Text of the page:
Subramania Bharathi’s poems reflected a reformist, progressive ethos. In some ways, his imagery and the intensity of his writing were forerunners to current Tamil poetry. He was a pioneer of a powerful style of poetry that fused classical and contemporary themes. He wrote hundreds of lyrics on topics as diverse as Indian nationalism, love songs, children’s songs, nature songs, the splendour of the Tamil language, and odes to notable Indian liberation warriors such as Tilak, Gandhi, and Lajpat Rai. He even wrote an ode to Belgium and New Russia. His poetry features Hindu deities such as Shakti, Kali, Vinayagar, Murugan, Sivan, and Kannan (Krishna), as well as other religious gods such as Allah and Jesus. Millions of Tamil readers have benefited from his clever similes. He was a multilingual man who translated speeches by Indian national reformers such as Sri Aurobindo, Bal Gangadhar Tilak, and Swami Vivekananda.
In the following words, he describes Shakthi’s dance (in Oozhi koothu, Dance of Destiny):
சக்திப் பேய் தான் தலையொடு தலைகள் முட்டிச்
சட்டச் சட சட சடவென்றுடைபடு தாளம் கொட்டி அங்கே
எத்திகினிலும் நின்விழி அனல் போய் எட்டித்
தானே எரியும் கோலம் கண்டே சாகும் காலம்
ஆடுங்கூத்தை நாடச் செய்தாய் என்னை
Some literary critics believe that Bharathiar’s Panchali Sapatham, which is based on the storey of Panchali (Draupadi), is also a tribute to Bharat Mata. The Pandavas are Indians, the Kauravas are British, and the Mahabharat’s Kurukshetra conflict symbolises the Indian freedom movement. It is unmistakably linked to the emergence of women in society.
பட்டினில் உடையும் பஞ்சினில் ஆடையும்
பண்ணி மலைகளென வீதி குவிப்போம்
கட்டித் திரவியங்கள் கொண்டு வருவார்
காசினி வணிகருக்கு அவை கொடுப்போம்
[Translation into English]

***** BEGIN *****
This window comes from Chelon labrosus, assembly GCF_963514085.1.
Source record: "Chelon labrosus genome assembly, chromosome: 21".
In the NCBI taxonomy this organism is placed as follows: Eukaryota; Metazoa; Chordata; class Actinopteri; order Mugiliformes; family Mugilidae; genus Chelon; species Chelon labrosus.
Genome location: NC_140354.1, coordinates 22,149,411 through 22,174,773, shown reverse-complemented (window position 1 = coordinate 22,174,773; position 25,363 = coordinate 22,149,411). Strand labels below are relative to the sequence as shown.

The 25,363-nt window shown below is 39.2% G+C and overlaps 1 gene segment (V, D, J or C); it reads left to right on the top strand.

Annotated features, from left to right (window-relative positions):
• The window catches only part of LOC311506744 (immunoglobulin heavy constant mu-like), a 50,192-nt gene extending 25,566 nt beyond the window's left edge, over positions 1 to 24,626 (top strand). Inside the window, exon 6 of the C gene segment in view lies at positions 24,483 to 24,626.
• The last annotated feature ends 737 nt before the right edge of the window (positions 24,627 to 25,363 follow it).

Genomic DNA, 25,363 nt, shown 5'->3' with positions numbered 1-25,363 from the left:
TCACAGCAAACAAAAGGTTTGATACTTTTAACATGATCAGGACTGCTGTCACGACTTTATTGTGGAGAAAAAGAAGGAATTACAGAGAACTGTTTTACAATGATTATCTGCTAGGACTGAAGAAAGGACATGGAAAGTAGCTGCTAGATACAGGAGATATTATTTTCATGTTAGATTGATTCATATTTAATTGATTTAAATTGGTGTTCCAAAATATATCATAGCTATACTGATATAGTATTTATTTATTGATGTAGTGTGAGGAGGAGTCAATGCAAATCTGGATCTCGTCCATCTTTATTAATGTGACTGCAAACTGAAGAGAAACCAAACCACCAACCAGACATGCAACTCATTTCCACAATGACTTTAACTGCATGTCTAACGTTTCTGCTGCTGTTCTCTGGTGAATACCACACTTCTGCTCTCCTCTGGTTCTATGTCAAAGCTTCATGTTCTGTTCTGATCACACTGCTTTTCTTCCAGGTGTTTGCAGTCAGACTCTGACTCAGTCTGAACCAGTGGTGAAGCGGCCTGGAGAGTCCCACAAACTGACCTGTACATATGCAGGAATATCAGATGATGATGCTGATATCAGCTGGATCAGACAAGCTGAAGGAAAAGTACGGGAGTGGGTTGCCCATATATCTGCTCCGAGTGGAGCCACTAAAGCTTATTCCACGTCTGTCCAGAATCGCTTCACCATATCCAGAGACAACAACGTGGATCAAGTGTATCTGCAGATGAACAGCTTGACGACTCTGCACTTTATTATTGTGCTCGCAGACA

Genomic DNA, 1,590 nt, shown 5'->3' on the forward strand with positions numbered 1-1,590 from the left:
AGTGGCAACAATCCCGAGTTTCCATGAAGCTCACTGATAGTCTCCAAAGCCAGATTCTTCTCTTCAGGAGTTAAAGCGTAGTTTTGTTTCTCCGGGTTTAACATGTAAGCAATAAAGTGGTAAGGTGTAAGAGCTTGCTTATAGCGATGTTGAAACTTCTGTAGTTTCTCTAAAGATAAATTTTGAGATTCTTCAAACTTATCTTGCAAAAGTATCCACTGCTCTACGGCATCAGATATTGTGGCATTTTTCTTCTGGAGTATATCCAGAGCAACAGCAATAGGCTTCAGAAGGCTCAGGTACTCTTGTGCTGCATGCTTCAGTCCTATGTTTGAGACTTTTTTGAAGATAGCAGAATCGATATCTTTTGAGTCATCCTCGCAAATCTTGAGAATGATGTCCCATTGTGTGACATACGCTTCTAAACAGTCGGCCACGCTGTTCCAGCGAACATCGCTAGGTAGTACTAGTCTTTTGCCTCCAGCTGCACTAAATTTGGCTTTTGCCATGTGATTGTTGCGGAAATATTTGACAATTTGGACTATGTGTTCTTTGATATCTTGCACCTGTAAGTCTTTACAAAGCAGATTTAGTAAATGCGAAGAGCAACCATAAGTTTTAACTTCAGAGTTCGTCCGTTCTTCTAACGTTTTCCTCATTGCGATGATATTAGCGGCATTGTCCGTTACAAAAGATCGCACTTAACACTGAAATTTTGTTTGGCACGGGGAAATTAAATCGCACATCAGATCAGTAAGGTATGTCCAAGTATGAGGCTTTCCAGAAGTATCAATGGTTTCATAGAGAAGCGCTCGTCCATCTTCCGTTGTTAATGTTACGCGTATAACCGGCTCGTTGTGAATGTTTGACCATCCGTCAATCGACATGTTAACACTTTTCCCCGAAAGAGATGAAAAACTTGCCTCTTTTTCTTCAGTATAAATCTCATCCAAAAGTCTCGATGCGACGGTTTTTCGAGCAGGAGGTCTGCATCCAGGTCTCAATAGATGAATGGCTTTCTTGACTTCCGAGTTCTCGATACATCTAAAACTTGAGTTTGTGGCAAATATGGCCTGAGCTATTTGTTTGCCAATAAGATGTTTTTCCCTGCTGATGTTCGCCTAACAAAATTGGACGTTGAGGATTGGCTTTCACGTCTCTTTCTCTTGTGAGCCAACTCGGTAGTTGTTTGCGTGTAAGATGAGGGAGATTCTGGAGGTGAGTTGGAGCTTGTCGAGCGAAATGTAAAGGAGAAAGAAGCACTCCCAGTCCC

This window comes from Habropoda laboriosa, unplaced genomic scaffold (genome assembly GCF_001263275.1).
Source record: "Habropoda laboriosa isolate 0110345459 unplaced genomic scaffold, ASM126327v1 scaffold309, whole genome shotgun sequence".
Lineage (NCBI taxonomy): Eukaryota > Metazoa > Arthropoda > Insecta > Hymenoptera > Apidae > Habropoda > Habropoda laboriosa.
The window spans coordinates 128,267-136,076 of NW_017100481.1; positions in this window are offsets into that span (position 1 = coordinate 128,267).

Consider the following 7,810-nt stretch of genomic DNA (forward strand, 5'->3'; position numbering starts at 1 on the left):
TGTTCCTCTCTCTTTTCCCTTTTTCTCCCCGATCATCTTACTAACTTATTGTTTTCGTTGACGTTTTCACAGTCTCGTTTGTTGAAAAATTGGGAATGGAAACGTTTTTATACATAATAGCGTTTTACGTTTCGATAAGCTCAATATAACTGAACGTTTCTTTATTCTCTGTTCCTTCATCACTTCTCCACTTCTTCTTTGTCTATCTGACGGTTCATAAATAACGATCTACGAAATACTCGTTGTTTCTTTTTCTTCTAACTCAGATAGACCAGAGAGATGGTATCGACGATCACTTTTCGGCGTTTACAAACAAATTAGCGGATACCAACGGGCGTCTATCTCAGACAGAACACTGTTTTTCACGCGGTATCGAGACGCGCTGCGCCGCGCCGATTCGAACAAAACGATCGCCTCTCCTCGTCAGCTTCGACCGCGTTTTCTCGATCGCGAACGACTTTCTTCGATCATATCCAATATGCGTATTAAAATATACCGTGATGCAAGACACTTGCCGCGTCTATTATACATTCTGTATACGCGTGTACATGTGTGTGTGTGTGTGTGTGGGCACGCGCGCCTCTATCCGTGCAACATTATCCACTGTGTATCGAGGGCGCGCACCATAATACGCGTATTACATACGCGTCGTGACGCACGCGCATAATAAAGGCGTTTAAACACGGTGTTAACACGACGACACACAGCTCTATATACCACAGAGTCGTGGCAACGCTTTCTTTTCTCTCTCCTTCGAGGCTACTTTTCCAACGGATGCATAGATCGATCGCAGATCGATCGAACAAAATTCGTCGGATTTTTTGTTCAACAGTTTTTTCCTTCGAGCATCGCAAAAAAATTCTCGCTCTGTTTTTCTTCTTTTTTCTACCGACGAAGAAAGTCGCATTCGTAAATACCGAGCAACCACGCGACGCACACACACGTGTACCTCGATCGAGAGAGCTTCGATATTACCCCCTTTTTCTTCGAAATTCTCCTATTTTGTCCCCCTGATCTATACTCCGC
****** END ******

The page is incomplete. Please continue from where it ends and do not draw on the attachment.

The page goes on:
We create outfits out of silk and cotton in mountains of amounts that bring a lot of profit to the traders we give them to all over the world (dresses)
“Even if Indians are split, they are children of one Mother, where is the need for foreigners to interfere?” he is believed to have added. He wrote about a new and free India, free of castes, between 1910 and 1920. He speaks of strengthening India’s defence, her ships sailing the vast seas, manufacturing success, and universal education. With beautiful imagery like the transfer of excess water from the Bengal delta to needy regions and a bridge to Sri Lanka, he advocates for sharing among states.
Subramania Bharathi also wished to put an end to hunger. “Thani oru manithanakku unavu illayenil intha jagaththinai azhithiduvom,” he sang, “We shall ruin the entire earth if one single man dies of starvation.”
Jayanthasri Balakrishnan has translated several of his poetry into English on her blog, but they have not been published.
Even though he has strong feelings for Gods, he is opposed to false stories being promoted in epics and other parts of Tamil Nadu’s social fabric.
He writes in Kuyil paattu (Song of the Nightingale) (குயில் பாட்டு ).
Subramania Bharathi – on caste system
In Hindu civilization, Subramania Bharathi also battled against the caste system. Subramania Bharathi was born into an orthodox Brahmin family, but he believed that all living beings were equal, and to demonstrate this, he conducted the upanayanam and made a young Dalit man a Brahmin. During his period, he also despised the dividing tendencies instilled in the younger generations by their senior professors. He openly chastised preachers for combining their personal beliefs with the Vedas, Upanishads, and Gita when teaching them. He was a major proponent of integrating Dalits into Hindu society.
“சாதிகள் இல்லையடி பாப்பா!-குலத்
தாழ்ச்சி உயர்ச்சி சொல்லல் பாவம்;
நீதி உயர்ந்த மதி, கல்வி-அன்பு
நிறைய உடையவர்கள் மேலோர்.”
[Translation into English]
There is no such thing as a caste system.
Dividing people based on caste is a sin.
Those that excel in being just, knowledgeable, educated, and loving are those who are truly of a superior class.
Subramania Bharathi portrays human love in this scene, where a man should not see a woman’s caste. They need to perceive them as people. They should consider them as brothers and sisters, not just as human beings. This means that a well-educated individual understands how to treat people regardless of their caste.